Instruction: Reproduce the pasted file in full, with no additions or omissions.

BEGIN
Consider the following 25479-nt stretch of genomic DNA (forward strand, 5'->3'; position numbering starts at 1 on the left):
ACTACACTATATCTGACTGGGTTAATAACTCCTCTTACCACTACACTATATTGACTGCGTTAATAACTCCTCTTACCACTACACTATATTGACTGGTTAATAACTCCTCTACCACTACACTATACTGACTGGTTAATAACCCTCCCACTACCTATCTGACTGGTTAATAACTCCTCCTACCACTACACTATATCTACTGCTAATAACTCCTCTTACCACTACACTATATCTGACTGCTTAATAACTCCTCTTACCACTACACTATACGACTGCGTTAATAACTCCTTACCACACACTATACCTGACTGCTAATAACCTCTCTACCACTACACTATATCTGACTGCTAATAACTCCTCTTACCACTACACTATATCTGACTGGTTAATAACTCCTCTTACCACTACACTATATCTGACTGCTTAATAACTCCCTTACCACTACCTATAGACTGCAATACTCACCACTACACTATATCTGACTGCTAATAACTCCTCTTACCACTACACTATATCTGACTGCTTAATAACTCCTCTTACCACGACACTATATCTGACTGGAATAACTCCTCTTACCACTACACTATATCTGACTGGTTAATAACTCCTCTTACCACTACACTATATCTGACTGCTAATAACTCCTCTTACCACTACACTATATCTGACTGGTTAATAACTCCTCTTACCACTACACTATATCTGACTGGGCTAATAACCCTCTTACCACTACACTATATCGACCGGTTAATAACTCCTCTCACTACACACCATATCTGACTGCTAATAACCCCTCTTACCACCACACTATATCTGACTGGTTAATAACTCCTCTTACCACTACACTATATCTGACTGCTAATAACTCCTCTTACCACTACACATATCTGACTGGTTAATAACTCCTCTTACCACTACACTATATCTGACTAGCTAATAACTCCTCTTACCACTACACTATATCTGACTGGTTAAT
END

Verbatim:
Consider the following 25479-nt stretch of genomic DNA (forward strand, 5'->3'; position numbering starts at 1 on the left):
ACTACACTATATCTGACTGGGTTAATAACTCCTCTTACCACTACACTATATTGACTGCGTTAATAACTCCTCTTACCACTACACTATATTGACTGGTTAATAACTCCTCTACCACTACACTATACTGACTGGTTAATAACCCTCCCACTACCTATCTGACTGGTTAATAACTCCTCCTACCACTACACTATATCTACTGCTAATAACTCCTCTTACCACTACACTATATCTGACTGCTTAATAACTCCTCTTACCACTACACTATACGACTGCGTTAATAACTCCTTACCACACACTATACCTGACTGCTAATAACCTCTCTACCACTACACTATATCTGACTGCTAATAACTCCTCTTACCACTACACTATATCTGACTGGTTAATAACTCCTCTTACCACTACACTATATCTGACTGCTTAATAACTCCCTTACCACTACCTATAGACTGCAATACTCACCACTACACTATATCTGACTGCTAATAACTCCTCTTACCACTACACTATATCTGACTGCTTAATAACTCCTCTTACCACGACACTATATCTGACTGGAATAACTCCTCTTACCACTACACTATATCTGACTGGTTAATAACTCCTCTTACCACTACACTATATCTGACTGCTAATAACTCCTCTTACCACTACACTATATCTGACTGGTTAATAACTCCTCTTACCACTACACTATATCTGACTGGGCTAATAACCCTCTTACCACTACACTATATCGACCGGTTAATAACTCCTCTCACTACACACCATATCTGACTGCTAATAACCCCTCTTACCACCACACTATATCTGACTGGTTAATAACTCCTCTTACCACTACACTATATCTGACTGCTAATAACTCCTCTTACCACTACACATATCTGACTGGTTAATAACTCCTCTTACCACTACACTATATCTGACTAGCTAATAACTCCTCTTACCACTACACTATATCTGACTGGTTAAT